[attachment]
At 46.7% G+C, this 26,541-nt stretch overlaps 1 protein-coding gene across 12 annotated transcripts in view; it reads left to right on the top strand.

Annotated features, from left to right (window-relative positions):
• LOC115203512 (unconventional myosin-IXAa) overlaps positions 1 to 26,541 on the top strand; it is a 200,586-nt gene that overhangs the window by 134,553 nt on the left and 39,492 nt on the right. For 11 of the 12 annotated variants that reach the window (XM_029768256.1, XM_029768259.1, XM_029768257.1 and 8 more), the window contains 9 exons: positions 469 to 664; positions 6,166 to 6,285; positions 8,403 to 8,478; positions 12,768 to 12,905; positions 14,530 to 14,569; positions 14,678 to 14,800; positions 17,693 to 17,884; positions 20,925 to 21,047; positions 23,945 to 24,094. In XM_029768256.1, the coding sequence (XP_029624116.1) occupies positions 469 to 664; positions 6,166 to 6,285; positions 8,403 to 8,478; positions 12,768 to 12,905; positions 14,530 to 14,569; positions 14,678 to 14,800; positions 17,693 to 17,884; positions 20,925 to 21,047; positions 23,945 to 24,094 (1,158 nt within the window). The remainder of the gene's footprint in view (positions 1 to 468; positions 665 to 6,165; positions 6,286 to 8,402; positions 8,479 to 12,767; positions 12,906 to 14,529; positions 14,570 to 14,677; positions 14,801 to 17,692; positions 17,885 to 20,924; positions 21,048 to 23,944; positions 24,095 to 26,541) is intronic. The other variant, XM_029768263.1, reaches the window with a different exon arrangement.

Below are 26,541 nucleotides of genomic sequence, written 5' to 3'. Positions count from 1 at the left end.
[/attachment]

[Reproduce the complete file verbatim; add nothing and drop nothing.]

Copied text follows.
At 46.7% G+C, this 26,541-nt stretch overlaps 1 protein-coding gene across 12 annotated transcripts in view; it reads left to right on the top strand.

Annotated features, from left to right (window-relative positions):
• LOC115203512 (unconventional myosin-IXAa) overlaps positions 1 to 26,541 on the top strand; it is a 200,586-nt gene that overhangs the window by 134,553 nt on the left and 39,492 nt on the right. For 11 of the 12 annotated variants that reach the window (XM_029768256.1, XM_029768259.1, XM_029768257.1 and 8 more), the window contains 9 exons: positions 469 to 664; positions 6,166 to 6,285; positions 8,403 to 8,478; positions 12,768 to 12,905; positions 14,530 to 14,569; positions 14,678 to 14,800; positions 17,693 to 17,884; positions 20,925 to 21,047; positions 23,945 to 24,094. In XM_029768256.1, the coding sequence (XP_029624116.1) occupies positions 469 to 664; positions 6,166 to 6,285; positions 8,403 to 8,478; positions 12,768 to 12,905; positions 14,530 to 14,569; positions 14,678 to 14,800; positions 17,693 to 17,884; positions 20,925 to 21,047; positions 23,945 to 24,094 (1,158 nt within the window). The remainder of the gene's footprint in view (positions 1 to 468; positions 665 to 6,165; positions 6,286 to 8,402; positions 8,479 to 12,767; positions 12,906 to 14,529; positions 14,570 to 14,677; positions 14,801 to 17,692; positions 17,885 to 20,924; positions 21,048 to 23,944; positions 24,095 to 26,541) is intronic. The other variant, XM_029768263.1, reaches the window with a different exon arrangement.

Below are 26,541 nucleotides of genomic sequence, written 5' to 3'. Positions count from 1 at the left end.